Ask anyone about Jerry Foster these days and you will almost always hear answers that start with "Oh, the helicopter pilot?" But end with a variety of reponses, such as:
"I loved that guy; he was my hero."
"What's he doing anyways?"
"I heard he died."
"Wasn't he grounded by the FCC?" FAA. Whatever.
Regardless if you love or hated Foster, everyone who has ever heard of Jerry Foster has also heard about the pot. In the jacket. Sucked out of the back of the helicopter during a visit to an elementary school. Even better, found by two kids in the D.A.R.E. program who took it to school officials who then called Gilbert police. Officer meets Foster at the field and reads him his rights. Foster panics and makes a bad situation worse. So began the unfortunate turn of events that led to a very personal downward spiral and became the moment that defined the man.
Out of anyone, anywhere who ever used a helicopter for good, Foster definitely stood out. The first of his kind; helicopter pilot, news reporter; broadcast journalist; friend to law enforcement; hero. No matter how you felt, you could identify with the soft-spoken guy in the short white shorts, sport socks and shock of white hair. Phoenix residents loved him, watched his newscasts, asked him to show up, awarded him for exemplary service. They also began to complain about the noise of the rotors, question his every decision on the ground and in the air and would ask more than one editorial "just who the hell does Foster think he is?" Foster is a man who always wanted to fly---ALWAYS. He mastered his craft and was available 24 hours a day, 7 days a week with legions of people watching. Foster was able to do some unbelievable flying at a time when the rules were still to be made, to the detriment of his own family and personal safety in an amazing flying career that began in the late 1960s and continued through the late 1990s.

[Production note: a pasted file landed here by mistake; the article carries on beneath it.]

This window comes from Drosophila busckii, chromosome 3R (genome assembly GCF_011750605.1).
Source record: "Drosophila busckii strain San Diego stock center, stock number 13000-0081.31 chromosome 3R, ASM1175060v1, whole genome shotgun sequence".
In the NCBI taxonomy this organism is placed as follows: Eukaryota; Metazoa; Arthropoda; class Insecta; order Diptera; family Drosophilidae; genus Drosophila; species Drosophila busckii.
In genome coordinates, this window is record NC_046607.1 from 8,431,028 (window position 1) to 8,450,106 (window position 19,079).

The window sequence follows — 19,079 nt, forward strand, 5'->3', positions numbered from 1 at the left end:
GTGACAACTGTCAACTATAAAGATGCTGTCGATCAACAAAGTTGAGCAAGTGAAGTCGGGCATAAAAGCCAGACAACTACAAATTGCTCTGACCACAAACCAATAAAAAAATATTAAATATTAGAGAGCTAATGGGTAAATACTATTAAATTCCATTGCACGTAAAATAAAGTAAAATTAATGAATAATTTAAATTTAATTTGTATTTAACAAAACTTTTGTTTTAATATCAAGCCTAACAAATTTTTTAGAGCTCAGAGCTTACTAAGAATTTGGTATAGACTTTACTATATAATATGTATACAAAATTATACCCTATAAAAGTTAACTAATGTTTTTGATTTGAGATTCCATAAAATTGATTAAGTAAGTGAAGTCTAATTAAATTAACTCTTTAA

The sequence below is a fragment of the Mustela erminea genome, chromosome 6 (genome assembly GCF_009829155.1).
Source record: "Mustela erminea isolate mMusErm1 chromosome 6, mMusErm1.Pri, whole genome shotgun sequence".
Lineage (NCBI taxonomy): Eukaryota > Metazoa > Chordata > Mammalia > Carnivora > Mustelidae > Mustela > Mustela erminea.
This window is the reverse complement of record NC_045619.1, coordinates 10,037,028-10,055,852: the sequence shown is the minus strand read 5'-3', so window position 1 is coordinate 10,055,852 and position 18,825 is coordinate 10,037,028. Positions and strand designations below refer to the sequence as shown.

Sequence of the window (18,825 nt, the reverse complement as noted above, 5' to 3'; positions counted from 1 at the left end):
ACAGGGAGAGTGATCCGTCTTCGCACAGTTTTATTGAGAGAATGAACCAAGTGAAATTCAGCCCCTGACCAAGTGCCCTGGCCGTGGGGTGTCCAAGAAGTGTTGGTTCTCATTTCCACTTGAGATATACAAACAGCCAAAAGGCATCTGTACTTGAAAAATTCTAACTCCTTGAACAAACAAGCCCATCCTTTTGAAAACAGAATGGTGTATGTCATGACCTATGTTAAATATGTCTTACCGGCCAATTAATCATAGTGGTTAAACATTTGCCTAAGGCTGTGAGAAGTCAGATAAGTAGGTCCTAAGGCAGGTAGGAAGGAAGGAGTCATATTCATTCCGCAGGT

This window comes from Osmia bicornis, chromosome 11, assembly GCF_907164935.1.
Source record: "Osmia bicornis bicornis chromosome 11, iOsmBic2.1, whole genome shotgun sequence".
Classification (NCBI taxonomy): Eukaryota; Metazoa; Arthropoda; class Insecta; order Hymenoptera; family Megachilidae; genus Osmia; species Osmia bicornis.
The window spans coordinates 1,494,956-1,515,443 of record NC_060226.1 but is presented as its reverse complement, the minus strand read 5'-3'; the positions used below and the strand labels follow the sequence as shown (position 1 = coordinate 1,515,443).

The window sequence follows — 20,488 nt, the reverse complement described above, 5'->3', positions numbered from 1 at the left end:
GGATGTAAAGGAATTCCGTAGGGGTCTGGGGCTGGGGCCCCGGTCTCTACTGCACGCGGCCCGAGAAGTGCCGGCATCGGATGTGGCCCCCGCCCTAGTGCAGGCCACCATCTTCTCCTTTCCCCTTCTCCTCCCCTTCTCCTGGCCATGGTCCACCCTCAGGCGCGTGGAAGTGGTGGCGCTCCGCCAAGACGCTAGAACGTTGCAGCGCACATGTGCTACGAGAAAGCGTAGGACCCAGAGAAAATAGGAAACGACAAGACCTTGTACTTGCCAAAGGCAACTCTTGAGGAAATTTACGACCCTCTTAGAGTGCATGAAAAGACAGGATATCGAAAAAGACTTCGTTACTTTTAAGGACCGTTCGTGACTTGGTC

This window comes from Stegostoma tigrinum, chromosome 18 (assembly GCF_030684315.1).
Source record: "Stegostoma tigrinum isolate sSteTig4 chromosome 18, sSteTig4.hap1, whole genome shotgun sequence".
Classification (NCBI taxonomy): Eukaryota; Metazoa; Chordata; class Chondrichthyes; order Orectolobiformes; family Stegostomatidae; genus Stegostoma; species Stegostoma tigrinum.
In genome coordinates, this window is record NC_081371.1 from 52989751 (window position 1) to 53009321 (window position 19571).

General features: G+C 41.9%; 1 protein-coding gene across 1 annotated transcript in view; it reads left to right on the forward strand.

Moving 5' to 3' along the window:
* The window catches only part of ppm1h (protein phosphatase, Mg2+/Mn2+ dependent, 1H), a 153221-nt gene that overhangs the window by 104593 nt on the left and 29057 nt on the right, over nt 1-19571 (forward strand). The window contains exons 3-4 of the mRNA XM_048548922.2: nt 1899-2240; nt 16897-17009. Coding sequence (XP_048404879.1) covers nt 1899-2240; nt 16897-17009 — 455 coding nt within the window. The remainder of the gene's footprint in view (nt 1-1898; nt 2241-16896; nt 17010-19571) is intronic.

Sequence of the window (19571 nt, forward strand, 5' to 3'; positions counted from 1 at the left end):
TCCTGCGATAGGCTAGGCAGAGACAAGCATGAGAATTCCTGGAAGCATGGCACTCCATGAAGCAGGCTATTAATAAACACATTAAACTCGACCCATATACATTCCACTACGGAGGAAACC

The February day Foster found the jacket changed the path of his flying career forever. Sure, there would be other incidents reported in the news, and Foster would eventually be fired for a potential scandal nearly 8 years after the pot by a different television station for an entirely different situation. But not for the pot. The Federal Aviation Administration actually did pull his ticket for reckless behavior for two separate incidents; one for a plane crash that occurred when Foster was just 21 years old and the other for chasing a suspected bank robber too closely with his bird in the mid-1980s. In light of his contribution to aviation, law enforcement and a generation of young pilots who were inspired by Foster's career, his license was handed back to him, in person, sealed with FAA-caliber handshakes.
Foster's name was eventually cleared for the pot (was not his jacket, gun or marijuana) by local police, but his name wasn't; Foster would eventually ride off into the sunset a decade later, quietly shamed and publicly humiliated; comfortably numb in the knowledge that he did his best with what he could. Still the most decorated civilian helicopter pilot in history, and the first of so many firsts in aviation, journalism, search and rescue; it was the sum of the parts that equaled the pot. I mean, the man.